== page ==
ope. I5nsy, practical men, literary men,
teachers or clergymen can in this way
l:eep their scraps of information in leadi
i;.ss for future consultation. An in
genious student of natural history has
perhaps an improvement ujion this
method. Instead of a scrap book witli
xiekots or envelojies, he utilizes a. row of
pastel ard l.made to resemble Ixjokei.
upon the backs of which the contents,
IJiogrnphy," "Natural History," etc.,
are inscribed. Both of the foregoing
methods of scrap . keeping have l-en
i ted and found practically utfful, and
by either of them an article, when itsu
1 lis .r linally disi"osxl of, can be with
drawn and destroyed. Chambers' Jour
nal. II Didn't Care to "Vrnglc."
Th" tirst railroad that penetrates a
Lack wood. community in the south calls
tl;.- negroes for miles to shake baodu, as
they term it, "wid do ingine." The old
darkey, who is a great respecter of ier
sor.s and things, does not at lirst regard
the locomotive as a machine, but looks
upon it ns a monstrous creature of life.
""Wall, sr.h, I neber Vpccted ter see
tl h er sigLt ez dis, ' s;aid an old negro
who had cautiously approached a lail
ro.nl engine. iit.l who stood watching the
engineer rub the bniss cylinders.
Why to, old man?"' tlie engineer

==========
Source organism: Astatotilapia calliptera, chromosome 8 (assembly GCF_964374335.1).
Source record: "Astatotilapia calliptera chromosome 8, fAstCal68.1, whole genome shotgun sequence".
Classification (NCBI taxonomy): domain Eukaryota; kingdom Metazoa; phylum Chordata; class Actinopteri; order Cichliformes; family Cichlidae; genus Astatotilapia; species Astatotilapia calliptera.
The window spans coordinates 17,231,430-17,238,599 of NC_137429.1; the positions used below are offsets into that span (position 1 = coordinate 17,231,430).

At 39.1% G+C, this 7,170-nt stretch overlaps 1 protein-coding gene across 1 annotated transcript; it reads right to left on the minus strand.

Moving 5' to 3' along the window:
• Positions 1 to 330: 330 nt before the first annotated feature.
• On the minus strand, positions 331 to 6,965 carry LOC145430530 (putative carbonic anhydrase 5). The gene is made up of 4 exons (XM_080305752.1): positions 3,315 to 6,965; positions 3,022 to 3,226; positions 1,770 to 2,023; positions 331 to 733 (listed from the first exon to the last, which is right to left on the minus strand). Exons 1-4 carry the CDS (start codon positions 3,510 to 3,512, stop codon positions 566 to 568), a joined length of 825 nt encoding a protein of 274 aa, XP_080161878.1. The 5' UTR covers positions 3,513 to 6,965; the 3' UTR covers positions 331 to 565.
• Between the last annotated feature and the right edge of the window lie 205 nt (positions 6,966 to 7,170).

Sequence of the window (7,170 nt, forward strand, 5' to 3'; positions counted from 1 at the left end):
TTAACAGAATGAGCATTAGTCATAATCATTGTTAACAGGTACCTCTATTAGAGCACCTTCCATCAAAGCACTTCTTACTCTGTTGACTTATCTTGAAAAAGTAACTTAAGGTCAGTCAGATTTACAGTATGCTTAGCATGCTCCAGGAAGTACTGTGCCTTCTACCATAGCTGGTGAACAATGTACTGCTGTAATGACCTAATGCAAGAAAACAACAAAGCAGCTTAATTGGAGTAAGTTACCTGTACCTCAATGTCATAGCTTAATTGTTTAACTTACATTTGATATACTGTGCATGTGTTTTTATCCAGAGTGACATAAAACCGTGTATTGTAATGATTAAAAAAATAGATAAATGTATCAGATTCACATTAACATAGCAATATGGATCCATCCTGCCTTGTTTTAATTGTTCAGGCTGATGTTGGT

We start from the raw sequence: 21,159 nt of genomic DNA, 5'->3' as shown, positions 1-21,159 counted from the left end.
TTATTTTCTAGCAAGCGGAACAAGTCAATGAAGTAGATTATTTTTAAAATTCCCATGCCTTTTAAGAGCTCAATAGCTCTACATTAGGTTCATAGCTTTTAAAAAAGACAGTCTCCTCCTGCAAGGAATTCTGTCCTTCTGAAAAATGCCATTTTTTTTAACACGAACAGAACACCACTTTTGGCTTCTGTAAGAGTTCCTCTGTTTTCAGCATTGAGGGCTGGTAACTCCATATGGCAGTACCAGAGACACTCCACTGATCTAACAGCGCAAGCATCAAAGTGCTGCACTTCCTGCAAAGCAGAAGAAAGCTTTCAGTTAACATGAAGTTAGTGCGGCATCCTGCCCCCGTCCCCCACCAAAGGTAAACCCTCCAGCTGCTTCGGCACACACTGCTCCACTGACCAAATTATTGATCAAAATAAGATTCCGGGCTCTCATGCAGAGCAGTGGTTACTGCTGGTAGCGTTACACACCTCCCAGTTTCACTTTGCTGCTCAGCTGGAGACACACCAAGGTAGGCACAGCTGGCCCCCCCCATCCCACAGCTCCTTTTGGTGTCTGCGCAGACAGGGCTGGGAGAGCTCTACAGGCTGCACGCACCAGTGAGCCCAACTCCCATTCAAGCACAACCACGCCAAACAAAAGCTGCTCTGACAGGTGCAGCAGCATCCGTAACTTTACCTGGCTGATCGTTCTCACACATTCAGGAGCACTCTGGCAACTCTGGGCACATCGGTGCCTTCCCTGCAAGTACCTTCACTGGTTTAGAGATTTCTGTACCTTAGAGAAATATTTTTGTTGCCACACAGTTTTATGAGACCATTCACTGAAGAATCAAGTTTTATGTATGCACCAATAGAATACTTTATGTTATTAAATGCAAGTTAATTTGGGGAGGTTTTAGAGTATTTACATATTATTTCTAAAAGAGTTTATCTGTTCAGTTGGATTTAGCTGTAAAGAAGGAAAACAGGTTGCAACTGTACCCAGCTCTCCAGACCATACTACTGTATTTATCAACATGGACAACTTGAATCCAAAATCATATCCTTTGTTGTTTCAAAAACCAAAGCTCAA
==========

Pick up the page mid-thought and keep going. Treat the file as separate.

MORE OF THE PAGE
Ca:: sah, I thought tie Ltwl gwine
slio'ly put out my light To' dis day come
ter puss. 3riu,.-.yful hebens. dat thing is
j::vn;-f.u! Jes" lisiun at him, how he
clr.:ggi'.i' hbse'f. Ikt ho wouldn' git
o-.iii ii de way fur r.o'uody. Bet you cf I
v. ii. tor nieet 'int in !e roal IM step er
s!Jo niiglitv wion. What" he raised, mis-
4 -New Hampshire."
'Wall, I better b'lebe you. Ixok at
oe l-ian ciiinhin' right up in de thing!
(Jres-hos eiiive!"' he exclaimed, ai the en
f,iuo Legan to jjulf, 'cf he ain't dun
How would you like to ride on it?"
some one asked.
The old negro, regarding his questioner
with a look of contempt, replied:
I intuit er lost a good deal.o' 6cnse in
my time, but 1 ain't lost it all. Vv"cn I
w ii. er young man I could ride anything
dat come erlaung. Lut now dat l'se old I
ain't gwine progic. sah; 1 jes' nachully
au'i gwine progic." Arkansaw Traveler
I'raying; for I'ine Weather.
In fhose countries where, unlike Cali
fornia, t.'-ey have to pray for fine weath
er, it needs sometimes a great deal of
faith to stick to the church. In .'Scotland,
for instance, one of tho few really relig
ious countries in the world, a large pro
portion of the minister's duty is to pray
for lino weather. There was a quiet
Scotch village where the farmers were
.-..il in the dumps. The Scotch mist kept
coming down all the time, and it alter
nated wi;h a frequent very heavy storm.
Tha minister had prayed every Sabbath
for fine weather without avail for four
weeks. He met .an old farmer one day.
"John," he said, "ihisfearfii' weather's
nr.th:::g hut a judgment o' jod yn thia
parish. Ve'r sich a wicked let that the
Lord's jist gaun to punish ye."
"'Deed, minister, we dinna tak the"